Translation As Homemaking in “A Ghost in the Throat” – Chicago Review of Books


Doireann Ní Ghríofa’s A Ghost in the Throat is a genre-bending autofictional book about one woman’s “crush”—on a poem written three centuries ago. In the narrator’s first encounter with the “Caoineadh Airt Ui Laoghaire,” written by the eighteenth-century Irish noblewoman Eibhlín Dubh Ní Chonaill after her husband was murdered, and while she was pregnant with their third child, the author is a schoolgirl who draws pierced hearts in the margins of the canonical poem when she reads of Eibhlín Dubh drinking “handfuls of [her lover’s] blood” in grief. When the author returns to the lament yet again, she too is pregnant with her third child.

On the very first pages, Ní Ghríofa declares that “This is a female text, composed while folding someone else’s clothes. My mind holds it close, and it grows, tender and slow, while my hands perform innumerable chores.” Errands, lists, and milking are part and parcel of the account of her life with four children, a husband, and a string of moves and homes. Shifting between modes of memoir, autofiction, and translation, the author’s engagement with Eibhlín Dubh’s poem weaves itself into the author’s life, taking her on a quest with her children to go where the poet had once been. A detailed tapestry that threads Eibhlín Dubh’s family histories with the author’s own translations of her poem from the Irish, Ní Ghríofa’s essayistic and intimate style recalls the inter-disciplinary perambulations of W.G. Sebald and the uncompromising feminism of Maggie Nelson. Encounters with eighteenth century history stretching from Ireland to Canada, the question of self-sacrifice and care when it comes to “nursling-love,” and the effects of a vasectomy enable the narrator to cast wide digressions, revisiting old selves in the process in order to cast a new one.

Ultimately, A Ghost in the Throat is an exercise in conjuring that centers the embodied work of translation. Eibhlín Dubh’s poem illuminates a path for the author’s own self-creation as translator, despite her vulnerable admissions of lacking the academic prerequisites for historical research needed to grasp the extent of the poet’s life. Eibhlín Dubh, whose own son erased her from the family records, is an example of a loud silence often present in archives that have been deliberately erased or destroyed. Translation, for Ní Ghríofa, is not simply an act of meaning- and language-making, but an embodied act of receptivity to access the silence: “If I am to conjure her presence,” writes Ní Ghríofa, “I must first construct a suitable home for her, building and furnishing room after careful room, in which each mirror will catch her reflection.”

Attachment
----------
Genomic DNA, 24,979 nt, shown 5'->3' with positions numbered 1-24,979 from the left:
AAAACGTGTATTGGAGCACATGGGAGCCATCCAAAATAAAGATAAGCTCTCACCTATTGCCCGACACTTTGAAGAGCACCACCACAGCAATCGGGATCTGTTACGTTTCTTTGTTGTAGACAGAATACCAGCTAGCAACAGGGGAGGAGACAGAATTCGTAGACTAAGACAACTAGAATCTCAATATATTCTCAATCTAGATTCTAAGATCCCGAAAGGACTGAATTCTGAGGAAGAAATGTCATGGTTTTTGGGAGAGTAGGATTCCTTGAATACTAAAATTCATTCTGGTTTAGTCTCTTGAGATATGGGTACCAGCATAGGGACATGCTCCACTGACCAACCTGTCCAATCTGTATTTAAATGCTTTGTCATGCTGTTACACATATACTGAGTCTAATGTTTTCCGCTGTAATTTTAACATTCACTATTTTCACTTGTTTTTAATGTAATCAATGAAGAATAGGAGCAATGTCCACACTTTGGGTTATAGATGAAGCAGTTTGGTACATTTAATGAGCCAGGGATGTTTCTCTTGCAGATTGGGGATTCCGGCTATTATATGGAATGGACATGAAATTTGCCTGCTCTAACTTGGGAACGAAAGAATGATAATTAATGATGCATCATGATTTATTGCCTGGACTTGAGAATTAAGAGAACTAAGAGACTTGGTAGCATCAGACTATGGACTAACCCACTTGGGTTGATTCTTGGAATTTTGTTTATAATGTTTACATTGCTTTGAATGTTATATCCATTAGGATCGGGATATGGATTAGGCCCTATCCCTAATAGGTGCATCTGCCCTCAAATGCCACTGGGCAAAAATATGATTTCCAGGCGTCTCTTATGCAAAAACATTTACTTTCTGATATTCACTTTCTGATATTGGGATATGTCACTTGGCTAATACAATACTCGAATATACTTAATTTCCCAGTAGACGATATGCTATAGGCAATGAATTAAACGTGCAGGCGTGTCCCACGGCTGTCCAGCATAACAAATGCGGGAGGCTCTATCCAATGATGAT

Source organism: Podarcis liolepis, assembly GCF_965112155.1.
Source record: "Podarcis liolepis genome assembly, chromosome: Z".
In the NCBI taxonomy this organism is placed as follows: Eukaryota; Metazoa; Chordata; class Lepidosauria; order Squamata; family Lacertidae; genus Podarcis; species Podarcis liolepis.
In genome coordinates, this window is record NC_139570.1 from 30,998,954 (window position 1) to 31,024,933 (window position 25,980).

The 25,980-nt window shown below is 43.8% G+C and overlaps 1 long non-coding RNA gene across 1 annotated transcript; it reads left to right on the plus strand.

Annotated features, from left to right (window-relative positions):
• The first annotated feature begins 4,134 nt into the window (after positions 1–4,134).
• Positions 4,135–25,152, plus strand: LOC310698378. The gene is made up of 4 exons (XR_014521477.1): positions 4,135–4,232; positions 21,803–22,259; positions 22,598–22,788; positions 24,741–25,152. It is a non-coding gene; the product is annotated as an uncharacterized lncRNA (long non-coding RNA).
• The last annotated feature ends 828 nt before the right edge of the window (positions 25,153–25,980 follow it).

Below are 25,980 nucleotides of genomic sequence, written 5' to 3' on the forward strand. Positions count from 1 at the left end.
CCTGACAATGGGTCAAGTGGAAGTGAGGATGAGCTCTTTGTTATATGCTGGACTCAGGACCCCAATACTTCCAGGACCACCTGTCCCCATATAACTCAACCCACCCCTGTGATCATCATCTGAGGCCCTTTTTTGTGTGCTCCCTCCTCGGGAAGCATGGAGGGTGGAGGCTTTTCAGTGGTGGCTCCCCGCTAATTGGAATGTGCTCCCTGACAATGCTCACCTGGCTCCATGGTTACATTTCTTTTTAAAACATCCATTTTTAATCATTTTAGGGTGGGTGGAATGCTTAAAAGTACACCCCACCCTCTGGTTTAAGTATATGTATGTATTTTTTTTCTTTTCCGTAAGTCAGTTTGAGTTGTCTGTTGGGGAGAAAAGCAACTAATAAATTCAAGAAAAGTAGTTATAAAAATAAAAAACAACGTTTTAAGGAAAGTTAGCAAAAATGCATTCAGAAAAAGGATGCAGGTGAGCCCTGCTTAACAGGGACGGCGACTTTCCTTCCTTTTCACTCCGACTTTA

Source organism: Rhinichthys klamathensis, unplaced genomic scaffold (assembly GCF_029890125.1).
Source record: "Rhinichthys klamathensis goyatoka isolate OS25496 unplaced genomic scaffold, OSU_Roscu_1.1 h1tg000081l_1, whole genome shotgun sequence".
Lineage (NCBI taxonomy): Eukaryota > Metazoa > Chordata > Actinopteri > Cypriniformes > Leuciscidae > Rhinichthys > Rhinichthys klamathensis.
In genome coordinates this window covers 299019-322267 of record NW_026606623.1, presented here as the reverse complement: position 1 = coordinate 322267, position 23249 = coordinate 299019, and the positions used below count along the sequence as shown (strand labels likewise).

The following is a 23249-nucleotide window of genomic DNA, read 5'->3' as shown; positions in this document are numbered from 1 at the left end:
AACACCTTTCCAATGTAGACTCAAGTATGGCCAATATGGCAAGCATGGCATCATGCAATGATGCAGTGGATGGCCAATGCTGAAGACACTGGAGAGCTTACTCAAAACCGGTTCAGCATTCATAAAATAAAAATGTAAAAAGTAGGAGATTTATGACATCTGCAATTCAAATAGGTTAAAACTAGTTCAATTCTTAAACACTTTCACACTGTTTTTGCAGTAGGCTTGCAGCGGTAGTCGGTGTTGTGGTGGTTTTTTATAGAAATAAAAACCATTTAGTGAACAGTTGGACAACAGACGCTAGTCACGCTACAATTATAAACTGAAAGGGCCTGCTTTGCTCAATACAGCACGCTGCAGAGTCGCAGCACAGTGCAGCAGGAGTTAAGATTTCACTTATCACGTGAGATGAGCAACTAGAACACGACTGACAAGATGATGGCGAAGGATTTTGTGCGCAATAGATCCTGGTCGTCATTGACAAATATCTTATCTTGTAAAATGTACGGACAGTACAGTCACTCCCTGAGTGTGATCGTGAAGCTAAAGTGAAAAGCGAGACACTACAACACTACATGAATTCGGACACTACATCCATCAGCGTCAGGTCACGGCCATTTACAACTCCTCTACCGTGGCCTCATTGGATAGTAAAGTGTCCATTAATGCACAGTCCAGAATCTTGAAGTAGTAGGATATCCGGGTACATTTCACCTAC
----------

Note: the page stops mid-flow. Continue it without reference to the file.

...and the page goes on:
Ní Ghríofa’s approach focuses on the body, and in doing so breaks the traditional binary of choice between a life of art or a life of family. She reminds us that “In Italian, the word stanza means ‘room.’ If there are times when I feel ill-equipped and daunted by the expertise of those who have walked these rooms before me, I reassure myself that I am simply homemaking, and this thought steadies me, because tending to a room is a form of labour I know that I can attempt as well as anyone.”

A Ghost in the Throat is a kaleidoscopic book of “homemaking” that centers the intuitive knowledge of the body in order to learn to live—again, again, and again.

A Ghost In The Throat
By Doireann Ní Ghríofa
June 1st, 2021

Shazia Hafiz Ramji

Shazia Hafiz Ramji’s writing has been shortlisted for the 2020 Bridport Prize for International Creative Writing and nominated for the 2020 Pushcart Prizes. It has appeared in Best Canadian Poetry 2019, Maisonneuve, Gutter: the magazine of new Scottish and international writing, and is forthcoming in EVENT and Vallum. She is the author of Port of Being, a finalist for the 2019 Vancouver Book Award, BC Book Prizes, Gerald Lampert Memorial Award, and winner of the Robert Kroetsch Award for Innovative Poetry. Shazia’s fiction has recently appeared in the short film, Colour Study, available on CBC Gem. She is a Kenyan-Canadian of South Asian, Iranian, and Irish descent, and lives on the unceded territories of the Squamish, Musqueam, and Tsleil-Waututh peoples (Vancouver). Shazia is at work on a novel.


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